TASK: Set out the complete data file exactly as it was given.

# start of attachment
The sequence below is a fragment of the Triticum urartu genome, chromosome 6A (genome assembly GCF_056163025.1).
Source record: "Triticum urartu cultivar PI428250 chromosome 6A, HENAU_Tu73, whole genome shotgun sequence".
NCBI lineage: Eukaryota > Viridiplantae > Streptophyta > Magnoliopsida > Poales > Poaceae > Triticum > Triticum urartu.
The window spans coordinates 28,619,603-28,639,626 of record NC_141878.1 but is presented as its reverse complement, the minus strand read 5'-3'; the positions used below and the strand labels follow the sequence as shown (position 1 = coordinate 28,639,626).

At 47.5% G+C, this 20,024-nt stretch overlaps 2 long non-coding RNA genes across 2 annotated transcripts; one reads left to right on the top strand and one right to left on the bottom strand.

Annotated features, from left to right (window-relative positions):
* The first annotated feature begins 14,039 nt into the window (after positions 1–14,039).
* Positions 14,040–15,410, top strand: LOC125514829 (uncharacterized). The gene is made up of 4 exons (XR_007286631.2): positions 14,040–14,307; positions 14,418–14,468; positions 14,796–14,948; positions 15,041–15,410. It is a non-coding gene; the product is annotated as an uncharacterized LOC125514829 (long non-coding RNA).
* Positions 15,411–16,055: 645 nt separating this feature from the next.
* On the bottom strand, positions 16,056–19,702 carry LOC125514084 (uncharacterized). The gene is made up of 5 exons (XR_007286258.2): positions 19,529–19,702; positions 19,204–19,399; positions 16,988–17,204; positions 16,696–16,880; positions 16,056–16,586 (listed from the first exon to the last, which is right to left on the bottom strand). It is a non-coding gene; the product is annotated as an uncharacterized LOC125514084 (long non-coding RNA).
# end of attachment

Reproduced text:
The sequence below is a fragment of the Triticum urartu genome, chromosome 6A (genome assembly GCF_056163025.1).
Source record: "Triticum urartu cultivar PI428250 chromosome 6A, HENAU_Tu73, whole genome shotgun sequence".
NCBI lineage: Eukaryota > Viridiplantae > Streptophyta > Magnoliopsida > Poales > Poaceae > Triticum > Triticum urartu.
The window spans coordinates 28,619,603-28,639,626 of record NC_141878.1 but is presented as its reverse complement, the minus strand read 5'-3'; the positions used below and the strand labels follow the sequence as shown (position 1 = coordinate 28,639,626).

At 47.5% G+C, this 20,024-nt stretch overlaps 2 long non-coding RNA genes across 2 annotated transcripts; one reads left to right on the top strand and one right to left on the bottom strand.

Annotated features, from left to right (window-relative positions):
* The first annotated feature begins 14,039 nt into the window (after positions 1–14,039).
* Positions 14,040–15,410, top strand: LOC125514829 (uncharacterized). The gene is made up of 4 exons (XR_007286631.2): positions 14,040–14,307; positions 14,418–14,468; positions 14,796–14,948; positions 15,041–15,410. It is a non-coding gene; the product is annotated as an uncharacterized LOC125514829 (long non-coding RNA).
* Positions 15,411–16,055: 645 nt separating this feature from the next.
* On the bottom strand, positions 16,056–19,702 carry LOC125514084 (uncharacterized). The gene is made up of 5 exons (XR_007286258.2): positions 19,529–19,702; positions 19,204–19,399; positions 16,988–17,204; positions 16,696–16,880; positions 16,056–16,586 (listed from the first exon to the last, which is right to left on the bottom strand). It is a non-coding gene; the product is annotated as an uncharacterized LOC125514084 (long non-coding RNA).